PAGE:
When employment in an area is good, then buyers tend to have the ability to buy things. That sounds obvious, but it's an important consideration when you're evaluating the local market as a potential seller. If the biggest employer in town just closed its doors for good, this probably isn't a great time to sell -- but if there's a new branch office of a major company that's about to set up shop in your area, it could be the perfect time to think about listing your own house.
Finding employment (or unemployment) statistics for your area is pretty easy, thanks to the U.S. Census and Google. Look at the national unemployment rate and national household income first, so that you have an understanding of how your own market measures up, then simply type in "unemployment (my city/town)" and "median household income (my city/town)" to see where you fall in relation to the national numbers. If unemployment is high and household income is low where you live, you might want to think about waiting before you sell -- but if unemployment is low and household income is high, then it could be a really good time to consider selling.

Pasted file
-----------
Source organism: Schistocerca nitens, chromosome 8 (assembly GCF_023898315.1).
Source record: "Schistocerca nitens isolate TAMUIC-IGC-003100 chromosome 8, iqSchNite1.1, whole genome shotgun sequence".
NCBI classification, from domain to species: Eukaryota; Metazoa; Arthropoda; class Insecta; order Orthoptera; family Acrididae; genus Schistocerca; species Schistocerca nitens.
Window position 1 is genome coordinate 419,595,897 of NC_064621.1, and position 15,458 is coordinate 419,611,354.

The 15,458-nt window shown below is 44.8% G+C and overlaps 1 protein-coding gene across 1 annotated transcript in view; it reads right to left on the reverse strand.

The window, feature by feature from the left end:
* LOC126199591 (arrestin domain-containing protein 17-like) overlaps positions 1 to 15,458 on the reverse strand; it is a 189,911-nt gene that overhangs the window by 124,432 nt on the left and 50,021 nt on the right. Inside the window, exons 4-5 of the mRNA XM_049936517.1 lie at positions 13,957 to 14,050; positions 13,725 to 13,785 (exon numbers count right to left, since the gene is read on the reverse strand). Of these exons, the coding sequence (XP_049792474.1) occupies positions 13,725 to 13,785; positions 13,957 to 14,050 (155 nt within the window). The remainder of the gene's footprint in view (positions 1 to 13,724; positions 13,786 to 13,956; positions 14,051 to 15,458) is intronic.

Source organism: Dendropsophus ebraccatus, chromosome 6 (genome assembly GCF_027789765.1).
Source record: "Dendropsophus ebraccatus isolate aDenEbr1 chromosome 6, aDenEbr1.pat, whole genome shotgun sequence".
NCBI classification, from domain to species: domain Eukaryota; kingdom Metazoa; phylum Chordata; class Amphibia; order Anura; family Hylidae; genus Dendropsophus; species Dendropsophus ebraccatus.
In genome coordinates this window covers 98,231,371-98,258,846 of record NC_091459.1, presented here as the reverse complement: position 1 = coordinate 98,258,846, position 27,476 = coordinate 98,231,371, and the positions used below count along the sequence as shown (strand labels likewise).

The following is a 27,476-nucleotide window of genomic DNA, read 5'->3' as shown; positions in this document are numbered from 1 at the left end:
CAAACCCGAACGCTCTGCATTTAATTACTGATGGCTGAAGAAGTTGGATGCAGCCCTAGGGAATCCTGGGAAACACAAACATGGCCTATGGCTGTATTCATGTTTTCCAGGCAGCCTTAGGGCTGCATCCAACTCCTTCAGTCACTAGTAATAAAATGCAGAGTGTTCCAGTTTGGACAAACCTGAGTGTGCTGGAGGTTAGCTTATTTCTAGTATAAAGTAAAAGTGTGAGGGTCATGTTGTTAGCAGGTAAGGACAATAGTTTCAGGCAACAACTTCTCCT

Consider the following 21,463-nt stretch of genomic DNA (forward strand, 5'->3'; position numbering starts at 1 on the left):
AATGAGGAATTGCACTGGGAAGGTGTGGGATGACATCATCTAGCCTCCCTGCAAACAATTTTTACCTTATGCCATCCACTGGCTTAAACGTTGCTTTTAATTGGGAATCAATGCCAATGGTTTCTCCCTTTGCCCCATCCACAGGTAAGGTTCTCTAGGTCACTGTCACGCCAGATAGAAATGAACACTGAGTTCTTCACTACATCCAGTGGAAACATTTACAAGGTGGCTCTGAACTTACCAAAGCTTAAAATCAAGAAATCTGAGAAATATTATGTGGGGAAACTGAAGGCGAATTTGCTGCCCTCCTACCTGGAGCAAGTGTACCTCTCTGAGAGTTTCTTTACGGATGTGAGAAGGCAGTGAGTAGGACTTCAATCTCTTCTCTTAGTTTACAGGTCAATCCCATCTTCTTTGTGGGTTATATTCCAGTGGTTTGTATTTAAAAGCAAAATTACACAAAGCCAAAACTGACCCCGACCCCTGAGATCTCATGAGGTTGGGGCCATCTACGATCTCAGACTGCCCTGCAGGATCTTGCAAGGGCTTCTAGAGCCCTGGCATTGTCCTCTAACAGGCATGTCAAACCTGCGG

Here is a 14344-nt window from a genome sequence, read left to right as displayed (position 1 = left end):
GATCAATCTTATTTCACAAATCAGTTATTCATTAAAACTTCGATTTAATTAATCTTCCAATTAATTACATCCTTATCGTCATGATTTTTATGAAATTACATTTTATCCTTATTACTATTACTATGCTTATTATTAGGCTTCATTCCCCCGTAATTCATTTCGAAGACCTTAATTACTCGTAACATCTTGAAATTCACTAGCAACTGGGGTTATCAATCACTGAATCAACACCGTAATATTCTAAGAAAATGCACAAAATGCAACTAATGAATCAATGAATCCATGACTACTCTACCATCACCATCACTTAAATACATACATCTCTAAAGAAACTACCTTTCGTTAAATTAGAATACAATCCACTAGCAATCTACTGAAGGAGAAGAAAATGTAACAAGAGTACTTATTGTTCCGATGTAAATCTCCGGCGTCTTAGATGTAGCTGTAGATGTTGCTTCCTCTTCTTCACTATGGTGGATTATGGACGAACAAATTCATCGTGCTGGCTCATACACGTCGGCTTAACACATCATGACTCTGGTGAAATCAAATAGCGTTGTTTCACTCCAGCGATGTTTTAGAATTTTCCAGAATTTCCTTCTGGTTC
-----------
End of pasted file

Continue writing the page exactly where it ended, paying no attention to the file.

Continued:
Know the crime and school stats
Buyers -- even investors who plan to rent your house after the sale -- are going to want to know that their investment is safe and that it's in an attractive area for other buyers. Even if you don't have kids, or your kids have long since graduated and left home, there are plenty of buyers with kids who might be an excellent prospect for buying your house, so don't neglect your school research just because it doesn't apply to you today; it's quite possible that it could be a big selling point when the time comes to list.